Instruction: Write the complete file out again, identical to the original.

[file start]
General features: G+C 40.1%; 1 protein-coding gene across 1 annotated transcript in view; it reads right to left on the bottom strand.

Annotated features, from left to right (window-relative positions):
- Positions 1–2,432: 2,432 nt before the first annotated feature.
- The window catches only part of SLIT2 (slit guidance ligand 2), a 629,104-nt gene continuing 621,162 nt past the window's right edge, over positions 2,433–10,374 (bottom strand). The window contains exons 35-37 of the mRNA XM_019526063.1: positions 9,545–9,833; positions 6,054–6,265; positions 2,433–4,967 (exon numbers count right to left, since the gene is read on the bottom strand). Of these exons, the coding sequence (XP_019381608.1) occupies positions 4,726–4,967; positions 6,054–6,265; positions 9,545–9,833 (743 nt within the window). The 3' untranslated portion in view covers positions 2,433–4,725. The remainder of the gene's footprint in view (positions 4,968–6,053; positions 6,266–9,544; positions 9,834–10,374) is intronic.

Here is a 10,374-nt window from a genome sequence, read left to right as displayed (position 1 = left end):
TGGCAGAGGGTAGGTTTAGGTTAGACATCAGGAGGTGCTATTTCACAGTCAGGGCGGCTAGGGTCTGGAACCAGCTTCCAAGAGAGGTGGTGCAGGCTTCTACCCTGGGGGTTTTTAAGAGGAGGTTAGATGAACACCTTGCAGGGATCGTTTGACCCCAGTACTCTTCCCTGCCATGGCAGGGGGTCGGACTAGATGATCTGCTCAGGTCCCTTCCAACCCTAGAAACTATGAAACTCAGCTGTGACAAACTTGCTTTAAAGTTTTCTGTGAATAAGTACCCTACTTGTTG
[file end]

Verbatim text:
General features: G+C 40.1%; 1 protein-coding gene across 1 annotated transcript in view; it reads right to left on the bottom strand.

Annotated features, from left to right (window-relative positions):
- Positions 1–2,432: 2,432 nt before the first annotated feature.
- The window catches only part of SLIT2 (slit guidance ligand 2), a 629,104-nt gene continuing 621,162 nt past the window's right edge, over positions 2,433–10,374 (bottom strand). The window contains exons 35-37 of the mRNA XM_019526063.1: positions 9,545–9,833; positions 6,054–6,265; positions 2,433–4,967 (exon numbers count right to left, since the gene is read on the bottom strand). Of these exons, the coding sequence (XP_019381608.1) occupies positions 4,726–4,967; positions 6,054–6,265; positions 9,545–9,833 (743 nt within the window). The 3' untranslated portion in view covers positions 2,433–4,725. The remainder of the gene's footprint in view (positions 4,968–6,053; positions 6,266–9,544; positions 9,834–10,374) is intronic.

Here is a 10,374-nt window from a genome sequence, read left to right as displayed (position 1 = left end):
TGGCAGAGGGTAGGTTTAGGTTAGACATCAGGAGGTGCTATTTCACAGTCAGGGCGGCTAGGGTCTGGAACCAGCTTCCAAGAGAGGTGGTGCAGGCTTCTACCCTGGGGGTTTTTAAGAGGAGGTTAGATGAACACCTTGCAGGGATCGTTTGACCCCAGTACTCTTCCCTGCCATGGCAGGGGGTCGGACTAGATGATCTGCTCAGGTCCCTTCCAACCCTAGAAACTATGAAACTCAGCTGTGACAAACTTGCTTTAAAGTTTTCTGTGAATAAGTACCCTACTTGTTG